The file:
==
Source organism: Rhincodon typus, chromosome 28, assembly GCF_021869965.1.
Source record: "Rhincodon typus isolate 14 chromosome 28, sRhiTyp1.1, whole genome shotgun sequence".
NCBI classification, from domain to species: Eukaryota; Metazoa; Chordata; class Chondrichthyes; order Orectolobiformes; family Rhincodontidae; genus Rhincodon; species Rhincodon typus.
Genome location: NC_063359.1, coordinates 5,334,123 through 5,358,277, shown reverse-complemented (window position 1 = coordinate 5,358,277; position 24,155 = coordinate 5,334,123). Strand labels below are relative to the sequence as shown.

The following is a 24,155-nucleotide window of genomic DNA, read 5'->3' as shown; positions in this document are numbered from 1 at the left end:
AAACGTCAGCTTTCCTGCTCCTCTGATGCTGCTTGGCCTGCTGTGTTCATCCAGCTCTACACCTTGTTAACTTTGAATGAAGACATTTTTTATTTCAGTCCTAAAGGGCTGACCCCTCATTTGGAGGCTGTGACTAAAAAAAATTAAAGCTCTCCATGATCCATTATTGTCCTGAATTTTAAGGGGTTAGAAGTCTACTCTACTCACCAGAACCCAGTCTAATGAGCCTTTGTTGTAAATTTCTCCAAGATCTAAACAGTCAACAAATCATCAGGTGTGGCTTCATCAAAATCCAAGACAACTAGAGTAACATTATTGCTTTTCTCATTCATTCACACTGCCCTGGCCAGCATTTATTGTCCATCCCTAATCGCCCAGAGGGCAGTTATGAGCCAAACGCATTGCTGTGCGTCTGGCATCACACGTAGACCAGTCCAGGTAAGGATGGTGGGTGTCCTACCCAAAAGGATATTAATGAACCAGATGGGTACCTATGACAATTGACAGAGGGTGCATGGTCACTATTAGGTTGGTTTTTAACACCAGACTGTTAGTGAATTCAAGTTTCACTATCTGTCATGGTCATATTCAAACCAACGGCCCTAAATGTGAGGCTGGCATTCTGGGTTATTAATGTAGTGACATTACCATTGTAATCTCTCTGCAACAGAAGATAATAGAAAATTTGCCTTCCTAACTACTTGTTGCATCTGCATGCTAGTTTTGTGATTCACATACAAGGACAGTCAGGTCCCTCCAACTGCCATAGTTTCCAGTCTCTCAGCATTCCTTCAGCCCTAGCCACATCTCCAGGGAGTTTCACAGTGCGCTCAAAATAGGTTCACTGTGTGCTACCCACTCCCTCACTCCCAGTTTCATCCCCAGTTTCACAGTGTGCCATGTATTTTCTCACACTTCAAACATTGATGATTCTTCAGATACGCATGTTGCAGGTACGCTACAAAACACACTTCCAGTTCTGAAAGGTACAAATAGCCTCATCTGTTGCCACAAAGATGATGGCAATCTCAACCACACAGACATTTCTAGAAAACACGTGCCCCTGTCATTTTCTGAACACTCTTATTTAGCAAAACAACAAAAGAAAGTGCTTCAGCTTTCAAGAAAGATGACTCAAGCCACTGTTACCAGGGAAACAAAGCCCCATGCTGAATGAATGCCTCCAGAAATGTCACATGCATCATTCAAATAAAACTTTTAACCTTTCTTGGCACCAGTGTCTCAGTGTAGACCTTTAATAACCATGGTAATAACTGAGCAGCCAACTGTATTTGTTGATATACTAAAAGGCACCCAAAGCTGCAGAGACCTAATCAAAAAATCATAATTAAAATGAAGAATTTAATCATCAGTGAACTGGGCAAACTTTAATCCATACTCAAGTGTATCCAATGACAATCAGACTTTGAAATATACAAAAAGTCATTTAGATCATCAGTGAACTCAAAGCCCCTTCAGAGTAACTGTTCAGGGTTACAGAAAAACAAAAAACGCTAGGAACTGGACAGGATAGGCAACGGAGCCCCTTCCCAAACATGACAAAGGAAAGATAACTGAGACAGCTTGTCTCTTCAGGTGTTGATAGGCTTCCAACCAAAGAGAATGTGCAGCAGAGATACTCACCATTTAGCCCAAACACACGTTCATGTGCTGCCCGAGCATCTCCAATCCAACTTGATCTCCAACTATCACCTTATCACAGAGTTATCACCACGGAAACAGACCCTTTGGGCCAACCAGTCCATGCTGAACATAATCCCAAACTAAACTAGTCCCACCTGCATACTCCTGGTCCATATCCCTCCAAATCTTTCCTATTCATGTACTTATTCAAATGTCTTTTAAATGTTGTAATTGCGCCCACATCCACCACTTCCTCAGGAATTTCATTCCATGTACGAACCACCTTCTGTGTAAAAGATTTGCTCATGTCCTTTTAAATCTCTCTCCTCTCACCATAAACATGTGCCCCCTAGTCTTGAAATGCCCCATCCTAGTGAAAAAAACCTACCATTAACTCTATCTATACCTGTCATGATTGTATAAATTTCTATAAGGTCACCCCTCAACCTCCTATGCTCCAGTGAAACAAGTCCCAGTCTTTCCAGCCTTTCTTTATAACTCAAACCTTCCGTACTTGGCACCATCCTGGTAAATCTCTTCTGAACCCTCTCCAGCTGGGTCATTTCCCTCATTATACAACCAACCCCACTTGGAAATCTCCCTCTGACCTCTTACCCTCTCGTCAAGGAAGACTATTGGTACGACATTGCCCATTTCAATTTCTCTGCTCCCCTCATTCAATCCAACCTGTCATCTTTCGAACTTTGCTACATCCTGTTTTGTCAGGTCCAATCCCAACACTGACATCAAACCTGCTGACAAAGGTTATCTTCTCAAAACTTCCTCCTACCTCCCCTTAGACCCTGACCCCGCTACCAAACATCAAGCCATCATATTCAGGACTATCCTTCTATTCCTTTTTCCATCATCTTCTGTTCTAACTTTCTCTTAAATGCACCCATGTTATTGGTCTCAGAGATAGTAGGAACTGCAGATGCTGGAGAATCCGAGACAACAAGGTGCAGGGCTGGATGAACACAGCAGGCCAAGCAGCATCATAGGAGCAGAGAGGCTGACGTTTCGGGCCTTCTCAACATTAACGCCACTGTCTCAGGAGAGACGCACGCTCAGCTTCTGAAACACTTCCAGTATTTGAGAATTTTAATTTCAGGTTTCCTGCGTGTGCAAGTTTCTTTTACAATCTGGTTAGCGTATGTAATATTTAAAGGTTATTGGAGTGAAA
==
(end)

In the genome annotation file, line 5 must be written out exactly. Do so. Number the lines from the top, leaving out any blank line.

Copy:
The following is a 24,155-nucleotide window of genomic DNA, read 5'->3' as shown; positions in this document are numbered from 1 at the left end: